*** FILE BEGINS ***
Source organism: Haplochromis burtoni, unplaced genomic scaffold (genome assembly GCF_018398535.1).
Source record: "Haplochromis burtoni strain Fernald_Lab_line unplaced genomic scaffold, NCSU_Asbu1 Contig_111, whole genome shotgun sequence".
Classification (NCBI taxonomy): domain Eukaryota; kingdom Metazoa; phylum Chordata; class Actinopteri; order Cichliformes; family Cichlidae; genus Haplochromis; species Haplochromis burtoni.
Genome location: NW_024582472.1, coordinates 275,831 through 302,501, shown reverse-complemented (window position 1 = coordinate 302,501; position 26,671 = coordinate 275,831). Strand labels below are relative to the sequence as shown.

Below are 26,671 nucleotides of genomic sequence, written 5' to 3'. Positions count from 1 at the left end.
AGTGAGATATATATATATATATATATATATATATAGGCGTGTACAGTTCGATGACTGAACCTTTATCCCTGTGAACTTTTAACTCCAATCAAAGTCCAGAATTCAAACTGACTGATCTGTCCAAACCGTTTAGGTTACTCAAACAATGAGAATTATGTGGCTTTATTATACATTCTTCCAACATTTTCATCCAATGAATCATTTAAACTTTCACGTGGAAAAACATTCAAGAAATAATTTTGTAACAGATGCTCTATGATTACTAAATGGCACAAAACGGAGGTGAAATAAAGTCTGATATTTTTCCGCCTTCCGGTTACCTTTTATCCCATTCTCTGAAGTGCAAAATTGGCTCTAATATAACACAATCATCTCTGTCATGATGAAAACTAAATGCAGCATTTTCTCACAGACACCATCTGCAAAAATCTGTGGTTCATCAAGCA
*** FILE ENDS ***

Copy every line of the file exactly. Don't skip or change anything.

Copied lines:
Source organism: Haplochromis burtoni, unplaced genomic scaffold (genome assembly GCF_018398535.1).
Source record: "Haplochromis burtoni strain Fernald_Lab_line unplaced genomic scaffold, NCSU_Asbu1 Contig_111, whole genome shotgun sequence".
Classification (NCBI taxonomy): domain Eukaryota; kingdom Metazoa; phylum Chordata; class Actinopteri; order Cichliformes; family Cichlidae; genus Haplochromis; species Haplochromis burtoni.
Genome location: NW_024582472.1, coordinates 275,831 through 302,501, shown reverse-complemented (window position 1 = coordinate 302,501; position 26,671 = coordinate 275,831). Strand labels below are relative to the sequence as shown.

Below are 26,671 nucleotides of genomic sequence, written 5' to 3'. Positions count from 1 at the left end.
AGTGAGATATATATATATATATATATATATATATAGGCGTGTACAGTTCGATGACTGAACCTTTATCCCTGTGAACTTTTAACTCCAATCAAAGTCCAGAATTCAAACTGACTGATCTGTCCAAACCGTTTAGGTTACTCAAACAATGAGAATTATGTGGCTTTATTATACATTCTTCCAACATTTTCATCCAATGAATCATTTAAACTTTCACGTGGAAAAACATTCAAGAAATAATTTTGTAACAGATGCTCTATGATTACTAAATGGCACAAAACGGAGGTGAAATAAAGTCTGATATTTTTCCGCCTTCCGGTTACCTTTTATCCCATTCTCTGAAGTGCAAAATTGGCTCTAATATAACACAATCATCTCTGTCATGATGAAAACTAAATGCAGCATTTTCTCACAGACACCATCTGCAAAAATCTGTGGTTCATCAAGCA